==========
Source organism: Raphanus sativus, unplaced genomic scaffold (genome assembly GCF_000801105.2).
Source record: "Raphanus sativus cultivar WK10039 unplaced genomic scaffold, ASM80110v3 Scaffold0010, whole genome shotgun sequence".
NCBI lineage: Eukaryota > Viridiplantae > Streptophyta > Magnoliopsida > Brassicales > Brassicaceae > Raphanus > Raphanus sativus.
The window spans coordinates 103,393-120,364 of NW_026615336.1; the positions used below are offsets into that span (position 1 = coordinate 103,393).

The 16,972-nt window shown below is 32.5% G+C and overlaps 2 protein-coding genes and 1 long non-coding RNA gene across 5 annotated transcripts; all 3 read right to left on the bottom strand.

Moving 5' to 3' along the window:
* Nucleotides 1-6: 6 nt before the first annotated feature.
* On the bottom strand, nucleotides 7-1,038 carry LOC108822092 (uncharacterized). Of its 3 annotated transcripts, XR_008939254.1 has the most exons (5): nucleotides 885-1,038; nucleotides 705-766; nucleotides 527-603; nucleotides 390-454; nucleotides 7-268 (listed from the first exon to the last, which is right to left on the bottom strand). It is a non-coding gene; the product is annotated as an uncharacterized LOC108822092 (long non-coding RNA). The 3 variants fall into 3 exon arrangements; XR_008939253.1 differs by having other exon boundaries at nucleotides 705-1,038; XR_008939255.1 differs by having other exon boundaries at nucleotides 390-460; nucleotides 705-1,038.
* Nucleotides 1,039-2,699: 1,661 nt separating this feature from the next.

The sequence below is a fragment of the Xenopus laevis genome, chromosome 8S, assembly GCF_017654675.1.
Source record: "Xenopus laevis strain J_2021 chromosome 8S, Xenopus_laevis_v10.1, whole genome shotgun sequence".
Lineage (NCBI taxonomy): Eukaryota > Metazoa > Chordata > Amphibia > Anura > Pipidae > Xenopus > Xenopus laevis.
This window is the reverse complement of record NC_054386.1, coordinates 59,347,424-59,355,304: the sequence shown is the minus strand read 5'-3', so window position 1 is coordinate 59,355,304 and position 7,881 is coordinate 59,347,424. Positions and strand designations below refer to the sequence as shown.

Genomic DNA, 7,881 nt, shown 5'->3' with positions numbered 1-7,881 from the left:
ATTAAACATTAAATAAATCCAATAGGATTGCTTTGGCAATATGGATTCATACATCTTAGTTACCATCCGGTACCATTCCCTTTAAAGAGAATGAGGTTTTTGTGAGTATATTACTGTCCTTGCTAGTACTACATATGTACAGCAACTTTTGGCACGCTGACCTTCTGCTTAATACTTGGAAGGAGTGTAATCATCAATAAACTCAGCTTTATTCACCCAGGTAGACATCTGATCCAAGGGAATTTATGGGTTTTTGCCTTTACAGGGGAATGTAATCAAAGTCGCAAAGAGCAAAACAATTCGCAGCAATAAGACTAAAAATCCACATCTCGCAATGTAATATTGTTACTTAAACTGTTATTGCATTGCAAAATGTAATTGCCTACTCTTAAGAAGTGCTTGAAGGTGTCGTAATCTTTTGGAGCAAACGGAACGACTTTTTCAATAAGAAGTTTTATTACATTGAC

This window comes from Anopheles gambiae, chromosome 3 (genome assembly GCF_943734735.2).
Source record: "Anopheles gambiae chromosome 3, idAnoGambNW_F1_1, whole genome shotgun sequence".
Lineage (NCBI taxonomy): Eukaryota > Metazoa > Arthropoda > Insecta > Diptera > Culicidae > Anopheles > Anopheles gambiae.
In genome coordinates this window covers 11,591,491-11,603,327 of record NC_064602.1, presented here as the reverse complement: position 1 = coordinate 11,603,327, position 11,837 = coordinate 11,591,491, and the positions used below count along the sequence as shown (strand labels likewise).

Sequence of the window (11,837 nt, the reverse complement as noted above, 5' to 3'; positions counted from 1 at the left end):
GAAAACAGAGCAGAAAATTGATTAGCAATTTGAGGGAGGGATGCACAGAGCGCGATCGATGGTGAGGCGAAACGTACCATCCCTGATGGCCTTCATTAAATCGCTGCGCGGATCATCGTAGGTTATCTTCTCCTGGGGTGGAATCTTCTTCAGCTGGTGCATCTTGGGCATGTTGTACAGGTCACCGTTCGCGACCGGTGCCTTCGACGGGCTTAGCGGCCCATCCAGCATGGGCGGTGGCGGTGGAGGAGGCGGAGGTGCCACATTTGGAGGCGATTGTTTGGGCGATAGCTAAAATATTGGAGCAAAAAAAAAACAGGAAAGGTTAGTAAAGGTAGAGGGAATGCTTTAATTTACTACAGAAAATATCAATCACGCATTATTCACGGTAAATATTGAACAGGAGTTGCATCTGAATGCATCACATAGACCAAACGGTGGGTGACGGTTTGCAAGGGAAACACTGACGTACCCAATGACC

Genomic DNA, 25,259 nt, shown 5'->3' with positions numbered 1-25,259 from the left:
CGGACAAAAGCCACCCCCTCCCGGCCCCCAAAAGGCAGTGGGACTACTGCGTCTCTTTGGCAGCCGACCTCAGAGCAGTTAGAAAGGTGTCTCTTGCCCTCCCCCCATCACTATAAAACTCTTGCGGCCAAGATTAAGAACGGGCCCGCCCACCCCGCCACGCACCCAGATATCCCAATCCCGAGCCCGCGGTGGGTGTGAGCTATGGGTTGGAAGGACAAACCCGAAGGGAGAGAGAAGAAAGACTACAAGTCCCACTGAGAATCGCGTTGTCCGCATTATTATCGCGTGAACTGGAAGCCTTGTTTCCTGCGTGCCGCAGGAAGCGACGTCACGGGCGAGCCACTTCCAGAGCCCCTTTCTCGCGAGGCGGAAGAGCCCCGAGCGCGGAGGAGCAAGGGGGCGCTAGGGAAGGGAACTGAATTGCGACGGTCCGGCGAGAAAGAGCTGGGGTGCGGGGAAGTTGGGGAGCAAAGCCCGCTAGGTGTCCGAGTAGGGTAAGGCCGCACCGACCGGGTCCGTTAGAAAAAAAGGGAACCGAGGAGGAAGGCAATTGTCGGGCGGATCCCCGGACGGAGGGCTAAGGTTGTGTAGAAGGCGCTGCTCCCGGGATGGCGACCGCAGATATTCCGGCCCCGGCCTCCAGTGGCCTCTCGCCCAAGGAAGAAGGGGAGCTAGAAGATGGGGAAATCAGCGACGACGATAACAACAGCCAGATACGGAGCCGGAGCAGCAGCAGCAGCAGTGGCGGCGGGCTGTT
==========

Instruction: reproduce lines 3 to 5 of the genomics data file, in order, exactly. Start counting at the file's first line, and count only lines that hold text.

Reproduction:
NCBI lineage: Eukaryota > Viridiplantae > Streptophyta > Magnoliopsida > Brassicales > Brassicaceae > Raphanus > Raphanus sativus.
The window spans coordinates 103,393-120,364 of NW_026615336.1; the positions used below are offsets into that span (position 1 = coordinate 103,393).

The 16,972-nt window shown below is 32.5% G+C and overlaps 2 protein-coding genes and 1 long non-coding RNA gene across 5 annotated transcripts; all 3 read right to left on the bottom strand.